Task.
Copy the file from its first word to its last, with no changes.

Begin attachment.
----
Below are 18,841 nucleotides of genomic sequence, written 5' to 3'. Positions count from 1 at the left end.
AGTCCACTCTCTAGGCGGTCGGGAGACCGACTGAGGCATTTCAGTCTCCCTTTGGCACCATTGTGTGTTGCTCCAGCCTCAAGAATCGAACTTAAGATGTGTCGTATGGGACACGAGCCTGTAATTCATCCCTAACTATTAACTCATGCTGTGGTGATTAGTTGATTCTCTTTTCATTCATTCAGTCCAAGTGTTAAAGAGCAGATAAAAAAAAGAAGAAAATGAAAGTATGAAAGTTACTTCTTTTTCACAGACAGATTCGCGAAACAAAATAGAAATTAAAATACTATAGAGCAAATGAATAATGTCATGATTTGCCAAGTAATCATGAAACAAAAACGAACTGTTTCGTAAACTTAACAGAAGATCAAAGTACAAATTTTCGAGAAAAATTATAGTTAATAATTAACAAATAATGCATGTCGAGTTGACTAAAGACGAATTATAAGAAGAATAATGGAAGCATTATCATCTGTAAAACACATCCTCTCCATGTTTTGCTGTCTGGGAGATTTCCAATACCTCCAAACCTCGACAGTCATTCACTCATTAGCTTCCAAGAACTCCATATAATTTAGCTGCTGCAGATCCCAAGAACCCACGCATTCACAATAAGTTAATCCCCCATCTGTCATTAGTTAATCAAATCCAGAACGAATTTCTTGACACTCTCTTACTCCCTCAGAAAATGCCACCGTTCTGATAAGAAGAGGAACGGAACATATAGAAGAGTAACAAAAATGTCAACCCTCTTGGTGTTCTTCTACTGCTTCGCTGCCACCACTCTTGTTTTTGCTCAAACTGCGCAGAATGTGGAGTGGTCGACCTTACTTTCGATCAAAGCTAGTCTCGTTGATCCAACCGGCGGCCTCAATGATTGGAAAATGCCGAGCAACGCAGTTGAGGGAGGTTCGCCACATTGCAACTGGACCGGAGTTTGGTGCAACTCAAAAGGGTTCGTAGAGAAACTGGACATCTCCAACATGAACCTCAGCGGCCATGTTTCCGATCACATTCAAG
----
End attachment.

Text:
Below are 18,841 nucleotides of genomic sequence, written 5' to 3'. Positions count from 1 at the left end.
AGTCCACTCTCTAGGCGGTCGGGAGACCGACTGAGGCATTTCAGTCTCCCTTTGGCACCATTGTGTGTTGCTCCAGCCTCAAGAATCGAACTTAAGATGTGTCGTATGGGACACGAGCCTGTAATTCATCCCTAACTATTAACTCATGCTGTGGTGATTAGTTGATTCTCTTTTCATTCATTCAGTCCAAGTGTTAAAGAGCAGATAAAAAAAAGAAGAAAATGAAAGTATGAAAGTTACTTCTTTTTCACAGACAGATTCGCGAAACAAAATAGAAATTAAAATACTATAGAGCAAATGAATAATGTCATGATTTGCCAAGTAATCATGAAACAAAAACGAACTGTTTCGTAAACTTAACAGAAGATCAAAGTACAAATTTTCGAGAAAAATTATAGTTAATAATTAACAAATAATGCATGTCGAGTTGACTAAAGACGAATTATAAGAAGAATAATGGAAGCATTATCATCTGTAAAACACATCCTCTCCATGTTTTGCTGTCTGGGAGATTTCCAATACCTCCAAACCTCGACAGTCATTCACTCATTAGCTTCCAAGAACTCCATATAATTTAGCTGCTGCAGATCCCAAGAACCCACGCATTCACAATAAGTTAATCCCCCATCTGTCATTAGTTAATCAAATCCAGAACGAATTTCTTGACACTCTCTTACTCCCTCAGAAAATGCCACCGTTCTGATAAGAAGAGGAACGGAACATATAGAAGAGTAACAAAAATGTCAACCCTCTTGGTGTTCTTCTACTGCTTCGCTGCCACCACTCTTGTTTTTGCTCAAACTGCGCAGAATGTGGAGTGGTCGACCTTACTTTCGATCAAAGCTAGTCTCGTTGATCCAACCGGCGGCCTCAATGATTGGAAAATGCCGAGCAACGCAGTTGAGGGAGGTTCGCCACATTGCAACTGGACCGGAGTTTGGTGCAACTCAAAAGGGTTCGTAGAGAAACTGGACATCTCCAACATGAACCTCAGCGGCCATGTTTCCGATCACATTCAAG